To white women: Cornrows and Bantu are knot for you

Illustration by Monte | The Signal

By now, you’ve probably heard of the term “cultural appropriation,” which is basically adoption an aspect of another culture and using it inappropriately or disrespectfully. One of the most common forms of appropriation is white people wearing dreadlocks, Bantu knots and cornrows , all of which are protective hairstyles often worn by Black women. 

This is really common in women’s fashion and with celebrities, the Kardashian-Jenner cult being a prime example. If you’re white and still need convincing that such styles are not for you, keep reading for a history lesson and some race-appropriate hairstyle recommendations.

Cornrows and other protective styles have a cultural history rooted in oppression that white people who sport them will never understand. When created, these certain styles represented age, marital status or even social rank. 

In the 1970s, Black women repopularized cornrows as a style to reject the chemical relaxers that flooded the market. Their return to the style was also a rejection of the European beauty standard pushed onto Black women for decades. 

With such a rich history stemming from the rejection of white culture, it makes sense that it is inappropriate for white women to wear these styles. To do so and ignore their significance to Black women is to act on white privilege. They are more than a style — they are history. A history that I will never be able to grasp fully.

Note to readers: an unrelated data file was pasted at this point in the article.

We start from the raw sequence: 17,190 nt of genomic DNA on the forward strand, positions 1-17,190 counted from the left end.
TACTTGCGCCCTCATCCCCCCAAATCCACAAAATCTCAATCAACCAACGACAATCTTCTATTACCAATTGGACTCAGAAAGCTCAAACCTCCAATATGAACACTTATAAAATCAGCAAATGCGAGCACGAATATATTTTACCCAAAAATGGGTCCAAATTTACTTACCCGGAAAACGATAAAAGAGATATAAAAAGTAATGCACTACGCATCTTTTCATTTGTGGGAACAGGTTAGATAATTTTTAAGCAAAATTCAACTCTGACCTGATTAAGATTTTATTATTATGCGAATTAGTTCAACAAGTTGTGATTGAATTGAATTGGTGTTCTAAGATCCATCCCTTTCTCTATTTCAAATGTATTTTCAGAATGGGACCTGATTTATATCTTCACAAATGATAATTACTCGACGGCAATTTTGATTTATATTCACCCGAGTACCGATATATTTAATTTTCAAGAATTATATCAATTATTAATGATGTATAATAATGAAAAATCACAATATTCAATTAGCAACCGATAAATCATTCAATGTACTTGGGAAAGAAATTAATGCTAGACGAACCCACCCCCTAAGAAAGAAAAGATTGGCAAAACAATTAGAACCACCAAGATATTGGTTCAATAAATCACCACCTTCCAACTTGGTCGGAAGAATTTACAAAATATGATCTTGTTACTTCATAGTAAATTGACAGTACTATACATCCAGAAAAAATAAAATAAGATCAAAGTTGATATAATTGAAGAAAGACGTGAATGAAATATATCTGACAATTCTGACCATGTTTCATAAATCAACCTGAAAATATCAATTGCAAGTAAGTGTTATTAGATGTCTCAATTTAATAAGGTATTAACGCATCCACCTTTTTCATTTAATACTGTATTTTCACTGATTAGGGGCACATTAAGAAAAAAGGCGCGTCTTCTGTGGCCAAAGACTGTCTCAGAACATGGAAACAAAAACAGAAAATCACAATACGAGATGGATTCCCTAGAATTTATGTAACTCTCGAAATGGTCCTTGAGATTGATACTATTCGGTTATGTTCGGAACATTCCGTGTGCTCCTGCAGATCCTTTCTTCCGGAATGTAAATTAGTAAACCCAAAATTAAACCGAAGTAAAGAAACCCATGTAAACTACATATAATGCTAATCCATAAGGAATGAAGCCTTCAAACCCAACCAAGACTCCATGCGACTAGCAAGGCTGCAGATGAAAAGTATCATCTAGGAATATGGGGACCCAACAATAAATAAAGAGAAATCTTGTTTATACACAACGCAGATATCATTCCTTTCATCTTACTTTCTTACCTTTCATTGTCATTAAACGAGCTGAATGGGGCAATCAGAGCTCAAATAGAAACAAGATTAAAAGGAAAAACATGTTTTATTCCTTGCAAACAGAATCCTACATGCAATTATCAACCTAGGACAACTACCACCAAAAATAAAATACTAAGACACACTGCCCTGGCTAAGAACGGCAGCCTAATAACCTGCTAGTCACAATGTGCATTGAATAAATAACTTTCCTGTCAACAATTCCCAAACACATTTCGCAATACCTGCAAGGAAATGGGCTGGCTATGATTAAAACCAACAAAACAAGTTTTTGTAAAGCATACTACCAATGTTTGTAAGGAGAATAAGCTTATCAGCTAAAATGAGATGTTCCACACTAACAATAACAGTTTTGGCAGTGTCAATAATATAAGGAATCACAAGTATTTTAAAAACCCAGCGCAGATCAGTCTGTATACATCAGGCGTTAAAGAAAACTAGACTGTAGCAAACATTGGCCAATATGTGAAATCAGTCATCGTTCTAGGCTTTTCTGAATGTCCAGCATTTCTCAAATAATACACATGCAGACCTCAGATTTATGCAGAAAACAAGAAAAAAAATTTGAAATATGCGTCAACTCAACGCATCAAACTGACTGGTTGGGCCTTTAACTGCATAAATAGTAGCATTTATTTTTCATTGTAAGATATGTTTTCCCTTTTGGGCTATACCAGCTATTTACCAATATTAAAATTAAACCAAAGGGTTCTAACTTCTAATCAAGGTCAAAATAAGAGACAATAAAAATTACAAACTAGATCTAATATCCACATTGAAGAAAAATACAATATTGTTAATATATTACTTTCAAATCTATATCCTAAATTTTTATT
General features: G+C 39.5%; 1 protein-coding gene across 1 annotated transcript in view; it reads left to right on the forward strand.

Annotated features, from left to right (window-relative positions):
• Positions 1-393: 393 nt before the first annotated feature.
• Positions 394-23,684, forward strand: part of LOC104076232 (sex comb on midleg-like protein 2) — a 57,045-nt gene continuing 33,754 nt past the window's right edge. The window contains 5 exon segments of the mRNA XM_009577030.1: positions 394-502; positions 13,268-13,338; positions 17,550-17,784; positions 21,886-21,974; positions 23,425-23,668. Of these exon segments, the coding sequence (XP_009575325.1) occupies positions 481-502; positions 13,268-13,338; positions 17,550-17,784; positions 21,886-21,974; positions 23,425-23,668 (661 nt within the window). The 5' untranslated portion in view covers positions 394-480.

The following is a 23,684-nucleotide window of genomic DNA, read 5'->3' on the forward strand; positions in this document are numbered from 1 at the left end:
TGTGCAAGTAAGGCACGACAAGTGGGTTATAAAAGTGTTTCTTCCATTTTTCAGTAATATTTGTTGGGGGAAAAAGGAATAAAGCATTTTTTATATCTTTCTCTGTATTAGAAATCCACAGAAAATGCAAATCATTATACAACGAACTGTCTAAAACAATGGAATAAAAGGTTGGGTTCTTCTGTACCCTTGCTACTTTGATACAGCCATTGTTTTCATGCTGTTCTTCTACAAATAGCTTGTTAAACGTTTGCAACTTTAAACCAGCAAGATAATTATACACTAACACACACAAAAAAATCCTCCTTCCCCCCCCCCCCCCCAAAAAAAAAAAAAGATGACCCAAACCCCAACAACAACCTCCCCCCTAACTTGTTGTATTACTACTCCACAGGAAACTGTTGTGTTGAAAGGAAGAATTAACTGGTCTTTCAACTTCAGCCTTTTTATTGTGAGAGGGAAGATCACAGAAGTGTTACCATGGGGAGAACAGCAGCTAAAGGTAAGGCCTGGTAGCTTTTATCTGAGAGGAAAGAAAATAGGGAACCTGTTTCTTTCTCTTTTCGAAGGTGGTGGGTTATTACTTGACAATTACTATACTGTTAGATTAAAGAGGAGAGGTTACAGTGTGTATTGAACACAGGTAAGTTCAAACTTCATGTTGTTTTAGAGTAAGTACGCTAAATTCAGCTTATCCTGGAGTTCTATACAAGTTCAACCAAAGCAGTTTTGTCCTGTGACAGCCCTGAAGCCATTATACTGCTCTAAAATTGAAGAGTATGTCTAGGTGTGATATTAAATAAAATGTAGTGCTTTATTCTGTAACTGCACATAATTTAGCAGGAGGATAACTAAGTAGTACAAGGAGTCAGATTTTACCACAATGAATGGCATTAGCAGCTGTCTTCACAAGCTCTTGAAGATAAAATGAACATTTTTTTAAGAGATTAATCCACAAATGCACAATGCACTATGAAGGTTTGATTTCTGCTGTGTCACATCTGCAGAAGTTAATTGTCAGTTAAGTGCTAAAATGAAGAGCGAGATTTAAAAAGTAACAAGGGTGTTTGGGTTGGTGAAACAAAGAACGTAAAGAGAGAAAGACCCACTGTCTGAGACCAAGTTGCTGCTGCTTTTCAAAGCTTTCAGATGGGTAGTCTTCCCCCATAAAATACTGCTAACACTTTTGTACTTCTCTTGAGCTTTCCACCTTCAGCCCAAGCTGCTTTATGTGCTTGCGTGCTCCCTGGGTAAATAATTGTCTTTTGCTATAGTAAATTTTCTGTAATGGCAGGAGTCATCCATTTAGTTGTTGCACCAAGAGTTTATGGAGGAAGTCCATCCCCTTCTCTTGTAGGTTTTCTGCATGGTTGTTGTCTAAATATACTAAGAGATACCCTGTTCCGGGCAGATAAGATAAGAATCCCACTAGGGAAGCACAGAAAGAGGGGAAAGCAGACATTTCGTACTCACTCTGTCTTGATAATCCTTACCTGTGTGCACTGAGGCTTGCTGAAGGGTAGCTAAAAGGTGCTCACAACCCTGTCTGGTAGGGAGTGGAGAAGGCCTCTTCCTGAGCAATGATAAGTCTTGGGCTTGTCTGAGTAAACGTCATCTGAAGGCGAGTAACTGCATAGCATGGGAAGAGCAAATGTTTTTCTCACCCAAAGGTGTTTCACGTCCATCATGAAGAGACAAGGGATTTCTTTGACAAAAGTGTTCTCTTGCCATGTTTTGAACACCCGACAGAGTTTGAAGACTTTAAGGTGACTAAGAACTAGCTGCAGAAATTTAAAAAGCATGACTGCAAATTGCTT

There are plenty of styles better suited for white women’s hair with their own cultural significance and physical appeal. Feathered hair and Celtic braids are two great examples of styles designed for the texture of white hair that also look incredible.

Celtic braids, created centuries ago by ancient Celts, often symbolized some of the same things as cornrows like age, social rank or marital status. 

Since they stem from a culture not rooted in oppression based on race, it’s not disrespectful for white women to wear them. They are based on cultural history but one that is acceptable for white people to adopt.

Not to mention they are gorgeous and can be dressed up or down based on the occasion. 

If you are simply looking for a cosmetic switch, then feathered hair is the way to go. Icons like supermodel Fara Fawcett were the blueprint for this style. Fluffy, bouncy and beautiful, it’s one of the prettiest styles ever created. It gives off fun, playful energy and is perfect for the texture of white women’s hair. 

White women should steer clear of protective hairstyles because they are not designed for our hair texture. The process of getting cornrows or dreads can rip out or permanently damage our hair. It’s nature’s way of telling us not to get those styles. 

If social conscientiousness and the possibility of ripping one’s hair out are not enough to convince you not to wear such styles, I don’t know what will. The next time you feel like experimenting with your hair, ask yourself, “Would fashion icon Fara Fawcett dawn such a look, and risk cultural appropriation accusations?” 

If the answer is no, then maybe you should rethink your choices.